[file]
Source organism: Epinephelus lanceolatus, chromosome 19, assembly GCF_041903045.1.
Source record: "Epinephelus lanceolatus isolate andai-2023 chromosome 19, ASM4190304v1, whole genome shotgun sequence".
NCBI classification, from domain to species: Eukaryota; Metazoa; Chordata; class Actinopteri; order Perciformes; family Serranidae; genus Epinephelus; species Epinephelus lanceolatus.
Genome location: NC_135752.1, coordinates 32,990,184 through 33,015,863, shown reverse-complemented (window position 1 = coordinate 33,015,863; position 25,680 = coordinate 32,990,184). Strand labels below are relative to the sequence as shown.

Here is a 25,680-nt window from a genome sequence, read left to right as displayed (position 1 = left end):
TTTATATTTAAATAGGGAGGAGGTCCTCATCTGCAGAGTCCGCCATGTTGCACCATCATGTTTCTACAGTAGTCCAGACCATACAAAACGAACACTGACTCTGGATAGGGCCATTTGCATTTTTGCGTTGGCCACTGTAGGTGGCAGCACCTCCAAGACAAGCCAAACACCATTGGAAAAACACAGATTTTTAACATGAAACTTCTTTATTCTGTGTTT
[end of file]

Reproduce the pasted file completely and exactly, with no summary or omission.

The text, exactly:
Source organism: Epinephelus lanceolatus, chromosome 19, assembly GCF_041903045.1.
Source record: "Epinephelus lanceolatus isolate andai-2023 chromosome 19, ASM4190304v1, whole genome shotgun sequence".
NCBI classification, from domain to species: Eukaryota; Metazoa; Chordata; class Actinopteri; order Perciformes; family Serranidae; genus Epinephelus; species Epinephelus lanceolatus.
Genome location: NC_135752.1, coordinates 32,990,184 through 33,015,863, shown reverse-complemented (window position 1 = coordinate 33,015,863; position 25,680 = coordinate 32,990,184). Strand labels below are relative to the sequence as shown.

Here is a 25,680-nt window from a genome sequence, read left to right as displayed (position 1 = left end):
TTTATATTTAAATAGGGAGGAGGTCCTCATCTGCAGAGTCCGCCATGTTGCACCATCATGTTTCTACAGTAGTCCAGACCATACAAAACGAACACTGACTCTGGATAGGGCCATTTGCATTTTTGCGTTGGCCACTGTAGGTGGCAGCACCTCCAAGACAAGCCAAACACCATTGGAAAAACACAGATTTTTAACATGAAACTTCTTTATTCTGTGTTT